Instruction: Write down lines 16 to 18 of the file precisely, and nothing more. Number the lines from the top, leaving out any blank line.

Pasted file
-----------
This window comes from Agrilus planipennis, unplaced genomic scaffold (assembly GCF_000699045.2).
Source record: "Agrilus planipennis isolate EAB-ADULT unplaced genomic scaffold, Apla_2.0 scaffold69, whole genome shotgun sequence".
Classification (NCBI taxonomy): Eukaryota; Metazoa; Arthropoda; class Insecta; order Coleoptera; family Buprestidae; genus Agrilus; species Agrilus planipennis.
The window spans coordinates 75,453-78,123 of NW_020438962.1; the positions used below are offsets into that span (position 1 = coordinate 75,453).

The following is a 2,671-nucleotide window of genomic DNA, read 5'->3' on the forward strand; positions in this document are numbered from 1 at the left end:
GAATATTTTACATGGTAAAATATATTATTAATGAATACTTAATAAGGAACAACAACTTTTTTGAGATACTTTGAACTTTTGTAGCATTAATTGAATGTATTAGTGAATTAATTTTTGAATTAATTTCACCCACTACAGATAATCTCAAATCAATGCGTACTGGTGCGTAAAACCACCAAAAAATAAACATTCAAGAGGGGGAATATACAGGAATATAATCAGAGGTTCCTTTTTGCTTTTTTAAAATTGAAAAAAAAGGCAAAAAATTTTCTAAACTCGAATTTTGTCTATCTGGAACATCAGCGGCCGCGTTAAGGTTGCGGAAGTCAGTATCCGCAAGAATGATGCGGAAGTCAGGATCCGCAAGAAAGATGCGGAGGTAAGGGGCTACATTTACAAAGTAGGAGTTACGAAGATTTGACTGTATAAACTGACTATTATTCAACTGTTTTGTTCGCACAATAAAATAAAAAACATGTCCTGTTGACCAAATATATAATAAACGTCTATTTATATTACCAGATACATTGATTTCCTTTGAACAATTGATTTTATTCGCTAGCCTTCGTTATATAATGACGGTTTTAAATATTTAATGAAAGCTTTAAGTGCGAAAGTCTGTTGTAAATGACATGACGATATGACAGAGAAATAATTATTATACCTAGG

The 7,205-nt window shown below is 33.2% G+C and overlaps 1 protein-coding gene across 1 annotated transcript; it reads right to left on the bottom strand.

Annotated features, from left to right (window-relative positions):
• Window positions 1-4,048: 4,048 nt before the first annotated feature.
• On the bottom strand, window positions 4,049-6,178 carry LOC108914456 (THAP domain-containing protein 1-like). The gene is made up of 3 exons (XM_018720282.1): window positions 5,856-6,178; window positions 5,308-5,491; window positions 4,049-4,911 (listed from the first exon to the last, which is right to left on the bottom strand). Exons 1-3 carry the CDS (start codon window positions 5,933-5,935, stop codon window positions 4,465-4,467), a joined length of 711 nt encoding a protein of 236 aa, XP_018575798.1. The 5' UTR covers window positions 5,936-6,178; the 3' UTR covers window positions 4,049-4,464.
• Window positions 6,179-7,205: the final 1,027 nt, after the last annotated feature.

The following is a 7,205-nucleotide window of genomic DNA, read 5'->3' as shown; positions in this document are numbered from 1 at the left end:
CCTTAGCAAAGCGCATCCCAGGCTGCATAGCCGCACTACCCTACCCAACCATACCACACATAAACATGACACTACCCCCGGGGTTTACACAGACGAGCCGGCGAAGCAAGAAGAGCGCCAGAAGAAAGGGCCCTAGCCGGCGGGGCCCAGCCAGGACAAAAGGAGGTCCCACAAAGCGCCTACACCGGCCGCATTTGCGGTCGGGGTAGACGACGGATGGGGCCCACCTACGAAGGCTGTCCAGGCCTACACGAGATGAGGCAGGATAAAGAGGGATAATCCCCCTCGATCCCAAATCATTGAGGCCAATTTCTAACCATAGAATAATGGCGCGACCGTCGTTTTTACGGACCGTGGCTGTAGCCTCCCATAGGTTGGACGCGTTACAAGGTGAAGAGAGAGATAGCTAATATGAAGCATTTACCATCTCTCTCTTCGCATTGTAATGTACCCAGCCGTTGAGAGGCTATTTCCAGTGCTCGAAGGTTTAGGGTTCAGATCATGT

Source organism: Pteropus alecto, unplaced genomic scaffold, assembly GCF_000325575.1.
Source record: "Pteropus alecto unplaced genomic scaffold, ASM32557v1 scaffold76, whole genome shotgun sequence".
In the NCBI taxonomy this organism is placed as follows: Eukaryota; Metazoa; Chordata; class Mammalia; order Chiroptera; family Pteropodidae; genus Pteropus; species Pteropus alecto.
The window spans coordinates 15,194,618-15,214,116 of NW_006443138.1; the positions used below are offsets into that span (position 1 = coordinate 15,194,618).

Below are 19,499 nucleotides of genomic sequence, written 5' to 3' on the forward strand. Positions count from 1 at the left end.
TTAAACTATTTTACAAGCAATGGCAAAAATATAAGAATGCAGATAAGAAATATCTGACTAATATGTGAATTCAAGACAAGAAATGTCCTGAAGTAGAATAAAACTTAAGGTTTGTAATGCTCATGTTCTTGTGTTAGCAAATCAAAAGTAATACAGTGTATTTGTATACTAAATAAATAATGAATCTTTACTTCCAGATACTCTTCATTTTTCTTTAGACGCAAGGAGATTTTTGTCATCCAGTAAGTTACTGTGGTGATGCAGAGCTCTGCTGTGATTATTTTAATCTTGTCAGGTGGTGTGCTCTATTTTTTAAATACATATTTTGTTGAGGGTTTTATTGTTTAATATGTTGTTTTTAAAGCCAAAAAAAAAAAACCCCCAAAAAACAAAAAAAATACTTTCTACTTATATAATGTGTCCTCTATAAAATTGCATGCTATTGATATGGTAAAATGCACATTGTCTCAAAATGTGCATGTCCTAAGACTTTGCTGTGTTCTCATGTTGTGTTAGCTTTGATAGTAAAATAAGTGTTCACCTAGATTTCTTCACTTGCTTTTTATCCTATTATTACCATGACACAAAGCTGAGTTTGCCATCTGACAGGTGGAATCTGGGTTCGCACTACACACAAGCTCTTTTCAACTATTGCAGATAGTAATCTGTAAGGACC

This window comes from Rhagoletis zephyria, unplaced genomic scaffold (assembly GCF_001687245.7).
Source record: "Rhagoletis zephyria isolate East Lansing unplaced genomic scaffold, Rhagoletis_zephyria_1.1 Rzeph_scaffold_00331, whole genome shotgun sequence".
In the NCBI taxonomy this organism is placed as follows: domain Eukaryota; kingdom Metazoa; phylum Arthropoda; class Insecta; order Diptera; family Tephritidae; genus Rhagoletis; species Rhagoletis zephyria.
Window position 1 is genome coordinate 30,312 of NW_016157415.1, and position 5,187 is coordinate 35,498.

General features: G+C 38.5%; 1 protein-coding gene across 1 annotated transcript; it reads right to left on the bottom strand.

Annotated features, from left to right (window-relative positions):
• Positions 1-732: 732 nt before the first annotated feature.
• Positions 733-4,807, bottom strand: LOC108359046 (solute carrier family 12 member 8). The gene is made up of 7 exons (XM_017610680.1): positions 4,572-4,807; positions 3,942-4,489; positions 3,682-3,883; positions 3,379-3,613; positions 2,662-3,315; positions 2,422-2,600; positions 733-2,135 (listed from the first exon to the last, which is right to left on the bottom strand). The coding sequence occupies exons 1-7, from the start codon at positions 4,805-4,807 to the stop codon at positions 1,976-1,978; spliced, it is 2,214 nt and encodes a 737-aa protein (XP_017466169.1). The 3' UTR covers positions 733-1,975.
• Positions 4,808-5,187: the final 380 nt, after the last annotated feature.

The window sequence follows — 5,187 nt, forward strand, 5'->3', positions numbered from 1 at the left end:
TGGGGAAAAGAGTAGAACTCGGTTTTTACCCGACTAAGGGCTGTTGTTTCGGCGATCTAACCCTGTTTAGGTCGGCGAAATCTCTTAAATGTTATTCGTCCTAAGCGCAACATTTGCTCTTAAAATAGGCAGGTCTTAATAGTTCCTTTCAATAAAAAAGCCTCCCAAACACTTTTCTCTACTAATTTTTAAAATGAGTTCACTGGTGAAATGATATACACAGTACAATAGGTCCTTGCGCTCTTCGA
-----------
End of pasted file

In the NCBI taxonomy this organism is placed as follows: Eukaryota; Metazoa; Chordata; class Mammalia; order Chiroptera; family Pteropodidae; genus Pteropus; species Pteropus alecto.
The window spans coordinates 15,194,618-15,214,116 of NW_006443138.1; the positions used below are offsets into that span (position 1 = coordinate 15,194,618).

Below are 19,499 nucleotides of genomic sequence, written 5' to 3' on the forward strand. Positions count from 1 at the left end.